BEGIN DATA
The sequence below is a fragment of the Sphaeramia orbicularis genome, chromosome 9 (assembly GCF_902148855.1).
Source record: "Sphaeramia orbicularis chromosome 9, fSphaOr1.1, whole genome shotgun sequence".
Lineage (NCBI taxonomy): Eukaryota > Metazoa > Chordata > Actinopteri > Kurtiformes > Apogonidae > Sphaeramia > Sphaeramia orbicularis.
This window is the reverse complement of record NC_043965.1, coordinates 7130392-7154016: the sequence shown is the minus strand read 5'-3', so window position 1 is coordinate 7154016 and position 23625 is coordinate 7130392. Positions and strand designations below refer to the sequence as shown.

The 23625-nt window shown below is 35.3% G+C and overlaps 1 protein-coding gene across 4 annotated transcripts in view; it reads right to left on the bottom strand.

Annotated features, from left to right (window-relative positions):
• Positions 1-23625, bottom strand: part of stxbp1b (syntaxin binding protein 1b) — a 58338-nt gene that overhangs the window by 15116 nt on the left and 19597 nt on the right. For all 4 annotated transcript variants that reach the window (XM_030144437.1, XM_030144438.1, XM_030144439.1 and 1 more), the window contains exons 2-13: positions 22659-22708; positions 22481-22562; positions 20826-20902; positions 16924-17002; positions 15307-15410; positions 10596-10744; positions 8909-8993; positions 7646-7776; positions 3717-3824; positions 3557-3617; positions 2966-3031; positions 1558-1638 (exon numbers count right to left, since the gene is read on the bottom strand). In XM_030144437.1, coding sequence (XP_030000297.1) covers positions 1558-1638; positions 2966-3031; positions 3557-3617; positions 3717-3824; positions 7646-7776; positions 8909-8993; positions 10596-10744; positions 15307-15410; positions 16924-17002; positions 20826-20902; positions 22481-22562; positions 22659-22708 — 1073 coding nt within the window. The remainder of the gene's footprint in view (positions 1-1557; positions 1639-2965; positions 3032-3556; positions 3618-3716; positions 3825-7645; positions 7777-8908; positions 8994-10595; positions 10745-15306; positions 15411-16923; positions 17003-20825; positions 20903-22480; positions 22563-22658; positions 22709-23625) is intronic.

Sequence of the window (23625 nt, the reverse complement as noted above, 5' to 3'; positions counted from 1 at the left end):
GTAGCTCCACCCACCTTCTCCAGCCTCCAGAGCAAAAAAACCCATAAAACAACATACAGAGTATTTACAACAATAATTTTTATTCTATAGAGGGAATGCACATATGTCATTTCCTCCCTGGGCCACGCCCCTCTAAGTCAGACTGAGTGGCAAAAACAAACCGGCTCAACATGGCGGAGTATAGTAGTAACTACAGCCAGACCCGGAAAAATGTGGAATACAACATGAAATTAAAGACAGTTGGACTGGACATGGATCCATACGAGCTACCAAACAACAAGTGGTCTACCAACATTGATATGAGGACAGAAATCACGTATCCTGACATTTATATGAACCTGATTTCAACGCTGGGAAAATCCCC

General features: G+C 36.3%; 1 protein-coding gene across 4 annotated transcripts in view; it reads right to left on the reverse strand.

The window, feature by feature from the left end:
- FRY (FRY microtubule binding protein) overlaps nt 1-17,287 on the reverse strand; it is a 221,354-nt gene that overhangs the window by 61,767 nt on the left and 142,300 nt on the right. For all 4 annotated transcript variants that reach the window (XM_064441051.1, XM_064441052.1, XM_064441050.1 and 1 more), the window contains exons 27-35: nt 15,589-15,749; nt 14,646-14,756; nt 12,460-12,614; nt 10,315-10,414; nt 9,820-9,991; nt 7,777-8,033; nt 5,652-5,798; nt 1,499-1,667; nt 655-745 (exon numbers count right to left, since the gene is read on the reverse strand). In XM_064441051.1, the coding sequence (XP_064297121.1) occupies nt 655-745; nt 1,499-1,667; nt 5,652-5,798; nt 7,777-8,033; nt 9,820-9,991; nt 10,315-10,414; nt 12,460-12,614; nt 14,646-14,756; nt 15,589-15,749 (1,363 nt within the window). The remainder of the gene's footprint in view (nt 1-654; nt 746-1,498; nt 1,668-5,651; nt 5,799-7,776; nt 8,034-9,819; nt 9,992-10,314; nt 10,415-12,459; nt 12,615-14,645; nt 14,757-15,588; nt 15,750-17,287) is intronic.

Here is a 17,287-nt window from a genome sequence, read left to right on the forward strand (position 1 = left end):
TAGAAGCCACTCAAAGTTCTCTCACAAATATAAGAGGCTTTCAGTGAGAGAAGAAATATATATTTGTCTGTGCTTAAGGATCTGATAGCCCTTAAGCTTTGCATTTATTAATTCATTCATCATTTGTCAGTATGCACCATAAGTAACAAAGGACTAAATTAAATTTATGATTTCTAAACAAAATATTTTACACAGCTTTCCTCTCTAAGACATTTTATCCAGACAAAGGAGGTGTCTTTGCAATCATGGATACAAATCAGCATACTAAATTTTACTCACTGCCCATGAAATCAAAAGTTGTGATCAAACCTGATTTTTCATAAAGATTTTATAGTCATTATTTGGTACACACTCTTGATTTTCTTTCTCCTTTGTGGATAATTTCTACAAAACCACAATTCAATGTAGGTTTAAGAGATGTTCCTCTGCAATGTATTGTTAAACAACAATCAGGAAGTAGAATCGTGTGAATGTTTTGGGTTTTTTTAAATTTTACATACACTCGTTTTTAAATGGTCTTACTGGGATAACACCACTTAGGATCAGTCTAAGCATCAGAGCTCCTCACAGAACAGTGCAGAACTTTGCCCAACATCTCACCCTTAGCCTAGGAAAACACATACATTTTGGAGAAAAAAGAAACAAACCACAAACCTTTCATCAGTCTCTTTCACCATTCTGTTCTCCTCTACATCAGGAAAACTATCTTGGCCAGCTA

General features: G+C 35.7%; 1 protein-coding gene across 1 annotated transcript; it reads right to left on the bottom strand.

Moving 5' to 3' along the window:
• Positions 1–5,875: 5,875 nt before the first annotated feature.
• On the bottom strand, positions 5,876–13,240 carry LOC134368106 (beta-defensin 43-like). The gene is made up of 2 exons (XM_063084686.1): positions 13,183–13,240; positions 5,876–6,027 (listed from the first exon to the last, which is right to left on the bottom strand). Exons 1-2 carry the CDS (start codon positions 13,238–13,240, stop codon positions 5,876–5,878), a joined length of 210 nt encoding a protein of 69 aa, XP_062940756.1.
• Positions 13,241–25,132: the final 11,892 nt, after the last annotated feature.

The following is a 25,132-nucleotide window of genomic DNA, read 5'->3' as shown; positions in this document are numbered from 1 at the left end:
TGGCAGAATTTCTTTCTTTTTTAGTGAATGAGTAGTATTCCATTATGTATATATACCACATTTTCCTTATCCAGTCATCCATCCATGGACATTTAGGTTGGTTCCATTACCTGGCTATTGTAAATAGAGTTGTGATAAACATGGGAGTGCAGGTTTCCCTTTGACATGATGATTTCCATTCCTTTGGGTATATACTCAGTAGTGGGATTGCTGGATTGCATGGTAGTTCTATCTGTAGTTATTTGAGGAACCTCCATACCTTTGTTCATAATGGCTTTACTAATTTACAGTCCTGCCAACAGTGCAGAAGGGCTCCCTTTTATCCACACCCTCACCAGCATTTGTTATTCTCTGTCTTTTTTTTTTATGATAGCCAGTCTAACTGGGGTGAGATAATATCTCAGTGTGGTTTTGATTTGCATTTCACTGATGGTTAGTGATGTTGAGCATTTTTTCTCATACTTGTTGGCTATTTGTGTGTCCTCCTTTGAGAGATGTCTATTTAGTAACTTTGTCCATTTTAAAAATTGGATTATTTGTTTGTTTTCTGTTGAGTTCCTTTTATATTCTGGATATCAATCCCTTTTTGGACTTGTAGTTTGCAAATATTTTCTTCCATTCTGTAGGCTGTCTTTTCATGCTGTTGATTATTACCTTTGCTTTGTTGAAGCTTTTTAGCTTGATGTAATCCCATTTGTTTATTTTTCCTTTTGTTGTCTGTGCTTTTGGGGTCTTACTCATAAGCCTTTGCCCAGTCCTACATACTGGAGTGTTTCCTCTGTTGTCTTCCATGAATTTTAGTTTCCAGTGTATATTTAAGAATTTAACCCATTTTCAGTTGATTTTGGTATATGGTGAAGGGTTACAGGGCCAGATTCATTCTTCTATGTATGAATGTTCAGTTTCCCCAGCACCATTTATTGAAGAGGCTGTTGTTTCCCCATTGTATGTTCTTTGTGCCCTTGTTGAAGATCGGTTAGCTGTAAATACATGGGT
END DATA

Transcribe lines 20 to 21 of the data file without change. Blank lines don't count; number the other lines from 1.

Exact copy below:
The following is a 25,132-nucleotide window of genomic DNA, read 5'->3' as shown; positions in this document are numbered from 1 at the left end:
TGGCAGAATTTCTTTCTTTTTTAGTGAATGAGTAGTATTCCATTATGTATATATACCACATTTTCCTTATCCAGTCATCCATCCATGGACATTTAGGTTGGTTCCATTACCTGGCTATTGTAAATAGAGTTGTGATAAACATGGGAGTGCAGGTTTCCCTTTGACATGATGATTTCCATTCCTTTGGGTATATACTCAGTAGTGGGATTGCTGGATTGCATGGTAGTTCTATCTGTAGTTATTTGAGGAACCTCCATACCTTTGTTCATAATGGCTTTACTAATTTACAGTCCTGCCAACAGTGCAGAAGGGCTCCCTTTTATCCACACCCTCACCAGCATTTGTTATTCTCTGTCTTTTTTTTTTATGATAGCCAGTCTAACTGGGGTGAGATAATATCTCAGTGTGGTTTTGATTTGCATTTCACTGATGGTTAGTGATGTTGAGCATTTTTTCTCATACTTGTTGGCTATTTGTGTGTCCTCCTTTGAGAGATGTCTATTTAGTAACTTTGTCCATTTTAAAAATTGGATTATTTGTTTGTTTTCTGTTGAGTTCCTTTTATATTCTGGATATCAATCCCTTTTTGGACTTGTAGTTTGCAAATATTTTCTTCCATTCTGTAGGCTGTCTTTTCATGCTGTTGATTATTACCTTTGCTTTGTTGAAGCTTTTTAGCTTGATGTAATCCCATTTGTTTATTTTTCCTTTTGTTGTCTGTGCTTTTGGGGTCTTACTCATAAGCCTTTGCCCAGTCCTACATACTGGAGTGTTTCCTCTGTTGTCTTCCATGAATTTTAGTTTCCAGTGTATATTTAAGAATTTAACCCATTTTCAGTTGATTTTGGTATATGGTGAAGGGTTACAGGGCCAGATTCATTCTTCTATGTATGAATGTTCAGTTTCCCCAGCACCATTTATTGAAGAGGCTGTTGTTTCCCCATTGTATGTTCTTTGTGCCCTTGTTGAAGATCGGTTAGCTGTAAATACATGGGT